Serowe — The COVID-19 pandemic has curtailed Serowe District Health Management Team (DHMT) efforts to roll out distribution of HIV self-test kits.
In a recent interview, Serowe DHMT principal medical officer, Dr Onkgopotse Oduetse, said implementation of the self-testing initiative was to have started immediately after the training of health workers in November last year, but the exercise could not take off on time because of logistics issues and implementation only started towards the end of March this year.
Nonetheless, she pointed out that the programme again stalled when the country went into lockdown in April, noting that happened before mobilisation could be done.
Due to the initiative not having been adequately advertised to the community, Dr Oduetse noted that the DHMT did not, at the moment, have much evidence as to what the community's response to the self-test kits was.
She further noted that after lockdown, the need to adhere to COVID-19 protocols became a limiting factor since the DHMT could no longer go forward with its initial outreach plan of mass sensitisation, but would instead now target smaller groups such as church gatherings.
Despite the hiccups encountered at the initial stages of the programme, the HIV testing services focal person, Ms Keitumetse Noko, indicated that to date, Serowe DHMT had distributed 78 test kits from health facilities and 98 through clients on anti-retroviral therapy who had gone public about their HIV status.
Ms Noko, however, explained that, in an endeavour to intensify efforts to take the kit to communities, the DHMT embarked on a house-to-house sensitisation drive in Malatswae in June where kits were distributed to 16 individuals, whereas 27 of those reached indicated that they preferred the conventional way of testing.
Of the number of people to whom test kits were distributed, Ms Noko said only four of those who collected kits from health facilities had brought their results forth, whereas of those who collected from the clients on therapy, 95 had since brought in their results.
On what the DHMT did to ensure results were reported back, the focal person explained that follow-ups were done a week after collection of kits by way of reminders through phone calls.
This, she said, was not as effective as it turned out because some clients gave incorrect information when collecting kits, thus making it difficult for health officials to reach them to remind them to bring in their test results.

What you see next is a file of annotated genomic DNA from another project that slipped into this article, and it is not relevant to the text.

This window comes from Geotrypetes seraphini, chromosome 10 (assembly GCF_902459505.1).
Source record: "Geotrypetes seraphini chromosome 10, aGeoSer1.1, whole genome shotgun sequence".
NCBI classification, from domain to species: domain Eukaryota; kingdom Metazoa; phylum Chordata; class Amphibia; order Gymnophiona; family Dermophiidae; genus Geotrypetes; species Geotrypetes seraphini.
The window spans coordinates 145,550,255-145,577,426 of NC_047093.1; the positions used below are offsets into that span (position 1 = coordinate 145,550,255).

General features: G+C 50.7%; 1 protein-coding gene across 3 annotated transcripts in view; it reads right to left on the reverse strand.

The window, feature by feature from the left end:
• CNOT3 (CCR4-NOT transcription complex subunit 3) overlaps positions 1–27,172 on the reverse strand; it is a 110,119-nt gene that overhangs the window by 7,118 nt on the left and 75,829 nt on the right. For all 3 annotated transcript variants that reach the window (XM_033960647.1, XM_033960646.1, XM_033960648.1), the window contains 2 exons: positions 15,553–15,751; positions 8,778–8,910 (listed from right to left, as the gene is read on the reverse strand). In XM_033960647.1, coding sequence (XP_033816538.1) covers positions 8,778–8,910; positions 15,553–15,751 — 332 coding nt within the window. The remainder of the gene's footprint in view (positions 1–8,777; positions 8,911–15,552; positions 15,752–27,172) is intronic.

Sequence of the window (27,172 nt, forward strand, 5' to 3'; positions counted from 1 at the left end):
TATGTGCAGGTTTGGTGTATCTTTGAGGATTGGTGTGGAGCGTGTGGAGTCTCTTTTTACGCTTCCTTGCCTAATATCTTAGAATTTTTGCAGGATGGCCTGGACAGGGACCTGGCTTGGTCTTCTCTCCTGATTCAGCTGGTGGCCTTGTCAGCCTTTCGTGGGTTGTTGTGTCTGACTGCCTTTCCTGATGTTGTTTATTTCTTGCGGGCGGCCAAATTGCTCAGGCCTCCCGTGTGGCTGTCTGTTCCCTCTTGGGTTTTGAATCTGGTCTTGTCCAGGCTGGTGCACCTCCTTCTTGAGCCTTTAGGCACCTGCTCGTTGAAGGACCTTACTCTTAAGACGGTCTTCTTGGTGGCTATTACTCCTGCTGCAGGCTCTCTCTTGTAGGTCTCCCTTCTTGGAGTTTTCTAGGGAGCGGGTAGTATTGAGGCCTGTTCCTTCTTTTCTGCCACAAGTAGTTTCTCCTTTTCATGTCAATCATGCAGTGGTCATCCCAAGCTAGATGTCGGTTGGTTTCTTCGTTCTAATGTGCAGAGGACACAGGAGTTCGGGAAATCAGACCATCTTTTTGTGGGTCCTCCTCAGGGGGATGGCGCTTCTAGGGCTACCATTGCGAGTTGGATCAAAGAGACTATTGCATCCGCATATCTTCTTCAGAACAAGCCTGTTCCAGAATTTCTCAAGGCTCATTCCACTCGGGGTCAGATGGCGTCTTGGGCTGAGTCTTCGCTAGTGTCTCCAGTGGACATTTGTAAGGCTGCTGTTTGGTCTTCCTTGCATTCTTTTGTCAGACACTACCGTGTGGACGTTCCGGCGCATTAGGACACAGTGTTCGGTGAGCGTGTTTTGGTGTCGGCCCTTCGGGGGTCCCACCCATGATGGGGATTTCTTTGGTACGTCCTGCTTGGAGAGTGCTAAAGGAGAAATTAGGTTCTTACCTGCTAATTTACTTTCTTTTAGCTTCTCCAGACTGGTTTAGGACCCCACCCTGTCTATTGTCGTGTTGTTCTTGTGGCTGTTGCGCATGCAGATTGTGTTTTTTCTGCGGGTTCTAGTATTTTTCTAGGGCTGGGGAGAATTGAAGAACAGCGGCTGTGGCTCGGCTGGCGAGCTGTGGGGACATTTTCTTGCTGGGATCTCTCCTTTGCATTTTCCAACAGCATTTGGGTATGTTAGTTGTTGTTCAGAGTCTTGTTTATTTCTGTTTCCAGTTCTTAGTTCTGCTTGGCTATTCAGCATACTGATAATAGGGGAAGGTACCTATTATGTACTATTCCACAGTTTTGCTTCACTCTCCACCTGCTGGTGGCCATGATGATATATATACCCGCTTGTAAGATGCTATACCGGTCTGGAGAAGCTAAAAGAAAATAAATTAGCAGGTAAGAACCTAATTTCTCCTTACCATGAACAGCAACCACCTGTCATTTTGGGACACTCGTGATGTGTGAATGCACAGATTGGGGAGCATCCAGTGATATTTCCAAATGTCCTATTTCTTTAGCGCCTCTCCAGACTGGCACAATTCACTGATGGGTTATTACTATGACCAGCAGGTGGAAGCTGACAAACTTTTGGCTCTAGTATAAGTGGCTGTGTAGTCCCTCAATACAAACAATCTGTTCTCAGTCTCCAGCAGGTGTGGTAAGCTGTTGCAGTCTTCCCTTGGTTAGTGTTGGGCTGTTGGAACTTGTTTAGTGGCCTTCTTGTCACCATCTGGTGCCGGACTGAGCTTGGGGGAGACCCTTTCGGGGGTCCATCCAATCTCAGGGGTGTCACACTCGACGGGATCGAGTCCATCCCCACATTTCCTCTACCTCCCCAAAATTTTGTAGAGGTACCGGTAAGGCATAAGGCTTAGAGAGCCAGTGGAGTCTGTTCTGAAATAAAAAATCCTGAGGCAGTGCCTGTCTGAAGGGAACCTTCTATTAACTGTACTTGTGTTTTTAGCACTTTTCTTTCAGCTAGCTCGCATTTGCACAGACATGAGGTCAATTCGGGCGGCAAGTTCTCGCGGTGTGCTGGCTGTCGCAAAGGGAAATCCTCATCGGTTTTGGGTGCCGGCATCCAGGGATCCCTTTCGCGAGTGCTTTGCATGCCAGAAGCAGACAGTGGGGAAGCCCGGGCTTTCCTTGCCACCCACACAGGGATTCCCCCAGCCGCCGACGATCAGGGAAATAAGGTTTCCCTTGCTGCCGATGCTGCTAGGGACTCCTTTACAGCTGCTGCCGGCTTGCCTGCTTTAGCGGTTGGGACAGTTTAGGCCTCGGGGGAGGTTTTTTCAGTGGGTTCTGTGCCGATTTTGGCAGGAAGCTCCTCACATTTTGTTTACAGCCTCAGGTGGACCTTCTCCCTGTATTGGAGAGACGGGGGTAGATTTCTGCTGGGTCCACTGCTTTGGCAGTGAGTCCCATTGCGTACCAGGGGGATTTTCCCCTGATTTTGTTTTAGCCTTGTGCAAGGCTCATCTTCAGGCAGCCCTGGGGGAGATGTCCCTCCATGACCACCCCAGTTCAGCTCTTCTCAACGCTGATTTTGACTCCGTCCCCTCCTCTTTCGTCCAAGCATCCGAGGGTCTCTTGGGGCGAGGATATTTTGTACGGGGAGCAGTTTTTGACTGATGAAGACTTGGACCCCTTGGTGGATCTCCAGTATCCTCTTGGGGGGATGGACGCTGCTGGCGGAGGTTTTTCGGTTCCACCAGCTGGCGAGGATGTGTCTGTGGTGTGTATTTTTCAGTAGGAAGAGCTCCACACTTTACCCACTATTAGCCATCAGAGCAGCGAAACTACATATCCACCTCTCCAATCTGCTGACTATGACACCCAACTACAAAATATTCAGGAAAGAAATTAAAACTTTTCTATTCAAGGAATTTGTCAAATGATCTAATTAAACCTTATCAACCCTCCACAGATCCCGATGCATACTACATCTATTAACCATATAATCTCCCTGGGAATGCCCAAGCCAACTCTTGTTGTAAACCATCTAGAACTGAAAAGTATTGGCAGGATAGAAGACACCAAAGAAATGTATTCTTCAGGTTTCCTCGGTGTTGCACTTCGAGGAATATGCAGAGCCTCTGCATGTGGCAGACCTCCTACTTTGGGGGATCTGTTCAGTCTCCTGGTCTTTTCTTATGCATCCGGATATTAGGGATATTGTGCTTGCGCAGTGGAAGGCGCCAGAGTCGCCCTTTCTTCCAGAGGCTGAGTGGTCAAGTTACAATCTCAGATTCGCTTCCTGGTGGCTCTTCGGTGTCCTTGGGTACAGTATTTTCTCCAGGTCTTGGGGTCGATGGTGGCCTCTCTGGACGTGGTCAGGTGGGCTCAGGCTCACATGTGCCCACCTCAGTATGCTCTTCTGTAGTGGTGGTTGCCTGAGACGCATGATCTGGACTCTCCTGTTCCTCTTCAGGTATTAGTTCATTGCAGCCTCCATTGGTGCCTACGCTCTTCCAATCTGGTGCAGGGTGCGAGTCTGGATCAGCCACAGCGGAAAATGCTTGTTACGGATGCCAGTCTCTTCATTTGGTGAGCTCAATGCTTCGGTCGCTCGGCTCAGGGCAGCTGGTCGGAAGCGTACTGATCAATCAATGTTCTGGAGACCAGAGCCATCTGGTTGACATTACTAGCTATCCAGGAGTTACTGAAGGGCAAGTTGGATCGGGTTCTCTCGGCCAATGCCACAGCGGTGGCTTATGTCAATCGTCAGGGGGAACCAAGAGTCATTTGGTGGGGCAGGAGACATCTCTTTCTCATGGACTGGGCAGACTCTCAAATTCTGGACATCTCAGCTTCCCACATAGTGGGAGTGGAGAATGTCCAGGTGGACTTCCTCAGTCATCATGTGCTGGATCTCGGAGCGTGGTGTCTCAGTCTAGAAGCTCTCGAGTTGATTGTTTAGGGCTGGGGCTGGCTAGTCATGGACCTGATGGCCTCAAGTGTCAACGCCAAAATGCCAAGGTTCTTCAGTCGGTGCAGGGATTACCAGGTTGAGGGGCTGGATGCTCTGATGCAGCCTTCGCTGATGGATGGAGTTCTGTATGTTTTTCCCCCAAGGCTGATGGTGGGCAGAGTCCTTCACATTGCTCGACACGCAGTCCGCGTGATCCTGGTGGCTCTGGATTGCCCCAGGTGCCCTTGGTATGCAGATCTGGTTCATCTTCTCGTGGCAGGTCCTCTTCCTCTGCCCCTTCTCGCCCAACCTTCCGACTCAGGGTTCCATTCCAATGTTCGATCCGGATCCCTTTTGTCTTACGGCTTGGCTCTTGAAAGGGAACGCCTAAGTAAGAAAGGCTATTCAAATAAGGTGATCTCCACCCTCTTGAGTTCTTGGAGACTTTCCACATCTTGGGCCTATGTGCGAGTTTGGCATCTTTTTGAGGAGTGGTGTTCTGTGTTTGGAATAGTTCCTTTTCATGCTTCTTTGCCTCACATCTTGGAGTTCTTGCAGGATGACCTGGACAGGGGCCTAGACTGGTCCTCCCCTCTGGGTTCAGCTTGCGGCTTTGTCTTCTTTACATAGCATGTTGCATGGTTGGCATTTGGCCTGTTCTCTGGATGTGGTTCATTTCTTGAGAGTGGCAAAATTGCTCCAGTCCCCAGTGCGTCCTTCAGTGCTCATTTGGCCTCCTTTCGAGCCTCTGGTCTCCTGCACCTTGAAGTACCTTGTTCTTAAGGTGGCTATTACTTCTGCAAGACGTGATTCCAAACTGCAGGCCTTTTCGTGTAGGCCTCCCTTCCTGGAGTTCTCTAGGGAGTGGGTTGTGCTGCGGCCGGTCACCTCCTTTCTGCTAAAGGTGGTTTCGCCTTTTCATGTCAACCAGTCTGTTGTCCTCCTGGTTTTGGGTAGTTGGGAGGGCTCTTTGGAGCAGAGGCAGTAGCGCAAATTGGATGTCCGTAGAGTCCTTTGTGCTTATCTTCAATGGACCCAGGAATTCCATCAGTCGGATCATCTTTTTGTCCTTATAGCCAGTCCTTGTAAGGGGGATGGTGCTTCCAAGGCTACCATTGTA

Ms Noko highlighted the importance of bringing in results after conducting the self-test because a reactive or positive result from the kit was not sufficient to make an HIV positive diagnosis.
"It is of importance to note that a reactive (positive) HIV self-test result is not sufficient to make an HIV-positive diagnosis. Self-testers with a reactive test result will need further testing from a trained provider using a validated national testing algorithm," she explained.
Giving a background of the self-testing initiative, Ms Noko stated that in the period between 2015 and 2016 testing uptake was reported at 83 per cent, a figure that showed that several population groups remained severely unreached with current testing approaches.
She noted that data also showed that some groups such as men and young people, were more affected than the rest of the population; and that men in particular had been repeatedly shown by statistics to be less likely to test for HIV.
Ms Noko said it was clear that simply increasing coverage of conventional testing approaches would only have a marginal effect on the current testing gap because the right population may not necessarily be reached.
"It was therefore seen critical to adopt testing modalities that will enable ease of access, and implementation of HIV self-testing was believed to have the potential to bridge this gap by offering individuals the opportunity to conduct the test in their own privacy, at their own convenient time," she said.
Source : BOPA